To summarise, it’s not the worst film. It could have been a lot better mind, and when compared to either the book, or the Harry Potter films that preceded it, it is shown to not meet expectations; however to the casual viewer and to younger children, possibly now the primary target audience (somewhat sadly as it’s quite possible they weren’t even born when Harry first tried to get on to “Platform nine-and-three-quarters”), the film is able to hold its own.

I would advise that you heed my plain advice:

Read the book. It’s better.





Sooon!!

3 09 2009

I can’t be doing with typing out whole reviews on my phone but as of tomorrow I’ll have my laptop back so will post a few more soon hopefully!

In the meantime, add me on Twitter! @jgallant1990. I’m also on facebook 🙂 and for all you old skoolers you’ll even find my (slightly in need of an update) MySpace page at www.MySpace.com/musicaljoe





We Will Rock You

26 08 2009

First things first, I am aware that I am reviewing a theatre show as my first real post to a blog aimed primarily at reviewing films, however, it’s my blog so I shall do as I wish!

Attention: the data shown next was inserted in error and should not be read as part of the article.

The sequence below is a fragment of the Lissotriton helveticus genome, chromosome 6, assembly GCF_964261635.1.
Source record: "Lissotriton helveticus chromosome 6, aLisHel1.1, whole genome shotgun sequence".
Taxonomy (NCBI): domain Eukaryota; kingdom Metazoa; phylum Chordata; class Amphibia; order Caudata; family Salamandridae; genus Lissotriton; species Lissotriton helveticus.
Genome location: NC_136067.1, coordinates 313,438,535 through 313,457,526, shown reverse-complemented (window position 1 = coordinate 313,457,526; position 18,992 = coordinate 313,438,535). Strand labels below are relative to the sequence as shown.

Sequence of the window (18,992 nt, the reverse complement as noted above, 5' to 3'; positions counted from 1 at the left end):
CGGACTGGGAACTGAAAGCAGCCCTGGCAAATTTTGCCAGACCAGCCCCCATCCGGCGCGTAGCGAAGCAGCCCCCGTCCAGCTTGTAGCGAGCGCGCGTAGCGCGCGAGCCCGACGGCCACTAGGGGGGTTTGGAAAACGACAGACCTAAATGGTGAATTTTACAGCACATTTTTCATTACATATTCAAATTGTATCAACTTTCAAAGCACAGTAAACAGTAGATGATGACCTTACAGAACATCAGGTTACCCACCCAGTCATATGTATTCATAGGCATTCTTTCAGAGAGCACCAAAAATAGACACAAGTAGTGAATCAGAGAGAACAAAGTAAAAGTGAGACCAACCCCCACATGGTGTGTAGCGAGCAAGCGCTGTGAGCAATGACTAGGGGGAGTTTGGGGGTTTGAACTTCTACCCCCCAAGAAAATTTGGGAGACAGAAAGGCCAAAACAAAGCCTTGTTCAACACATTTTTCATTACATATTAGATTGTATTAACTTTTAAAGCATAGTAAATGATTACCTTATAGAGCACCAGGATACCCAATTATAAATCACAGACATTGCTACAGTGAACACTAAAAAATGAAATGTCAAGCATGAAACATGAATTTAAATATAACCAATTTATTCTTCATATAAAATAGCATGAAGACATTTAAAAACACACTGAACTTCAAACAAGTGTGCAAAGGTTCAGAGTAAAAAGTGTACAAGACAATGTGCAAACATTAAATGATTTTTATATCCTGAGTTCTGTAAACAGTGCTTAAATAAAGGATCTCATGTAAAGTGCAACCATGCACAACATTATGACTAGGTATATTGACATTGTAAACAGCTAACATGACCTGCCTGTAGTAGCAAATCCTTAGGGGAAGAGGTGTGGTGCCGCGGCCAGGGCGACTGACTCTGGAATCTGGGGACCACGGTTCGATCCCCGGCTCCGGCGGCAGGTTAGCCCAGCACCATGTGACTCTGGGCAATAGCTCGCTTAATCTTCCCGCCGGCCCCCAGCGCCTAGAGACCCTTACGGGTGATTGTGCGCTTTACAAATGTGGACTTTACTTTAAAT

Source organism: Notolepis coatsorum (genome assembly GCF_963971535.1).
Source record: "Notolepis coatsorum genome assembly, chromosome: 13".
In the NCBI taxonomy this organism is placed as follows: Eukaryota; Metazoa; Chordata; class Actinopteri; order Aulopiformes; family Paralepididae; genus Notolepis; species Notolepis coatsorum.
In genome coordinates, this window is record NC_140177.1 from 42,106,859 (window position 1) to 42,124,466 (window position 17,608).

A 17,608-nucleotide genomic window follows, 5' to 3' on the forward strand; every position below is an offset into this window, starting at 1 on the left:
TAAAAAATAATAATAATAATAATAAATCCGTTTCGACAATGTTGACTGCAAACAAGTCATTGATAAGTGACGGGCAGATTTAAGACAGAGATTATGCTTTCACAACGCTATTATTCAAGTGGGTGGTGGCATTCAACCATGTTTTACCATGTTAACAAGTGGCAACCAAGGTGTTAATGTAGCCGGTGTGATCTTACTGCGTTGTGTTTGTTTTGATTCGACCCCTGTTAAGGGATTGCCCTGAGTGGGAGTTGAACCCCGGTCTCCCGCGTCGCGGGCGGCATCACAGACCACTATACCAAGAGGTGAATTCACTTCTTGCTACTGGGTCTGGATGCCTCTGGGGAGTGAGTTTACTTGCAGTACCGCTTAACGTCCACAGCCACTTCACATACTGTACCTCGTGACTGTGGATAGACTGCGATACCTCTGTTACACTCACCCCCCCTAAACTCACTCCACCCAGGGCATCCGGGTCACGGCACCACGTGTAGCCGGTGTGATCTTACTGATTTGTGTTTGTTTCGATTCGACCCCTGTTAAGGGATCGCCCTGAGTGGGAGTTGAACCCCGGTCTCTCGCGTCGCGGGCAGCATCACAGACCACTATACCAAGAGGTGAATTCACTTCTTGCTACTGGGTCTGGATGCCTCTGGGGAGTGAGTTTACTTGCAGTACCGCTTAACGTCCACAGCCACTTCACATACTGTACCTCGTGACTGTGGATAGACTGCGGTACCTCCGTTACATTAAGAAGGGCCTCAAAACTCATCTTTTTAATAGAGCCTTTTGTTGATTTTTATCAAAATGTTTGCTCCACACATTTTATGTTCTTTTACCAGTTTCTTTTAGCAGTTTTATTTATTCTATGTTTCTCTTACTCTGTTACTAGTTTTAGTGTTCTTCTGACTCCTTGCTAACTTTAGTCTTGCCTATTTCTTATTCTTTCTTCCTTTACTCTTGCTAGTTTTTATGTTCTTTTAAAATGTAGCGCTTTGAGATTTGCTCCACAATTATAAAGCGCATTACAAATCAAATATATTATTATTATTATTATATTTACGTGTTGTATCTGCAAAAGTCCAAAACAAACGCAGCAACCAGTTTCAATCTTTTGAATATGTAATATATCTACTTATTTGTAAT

We Will Rock You is a musical based on the greatest hits of Queen, for those that don’t know. The story is fairly interesting, although at times feels a little stretched to fit in with the song lyrics: a problem that obviously wouldn’t occur in musicals with original compositions, but a minor problem nonetheless.

The show places a great deal of focus on music, as the soundtrack is one of the main reasons people pay to see the show, and it does not disappoint, with some great musicianship and some enjoyable crowd participation too. At times the singing, although at a high volume, is overpowered by the music itself, making some of the words difficult to understand; it seems strange but I think I am suggesting that the volume should be turned down!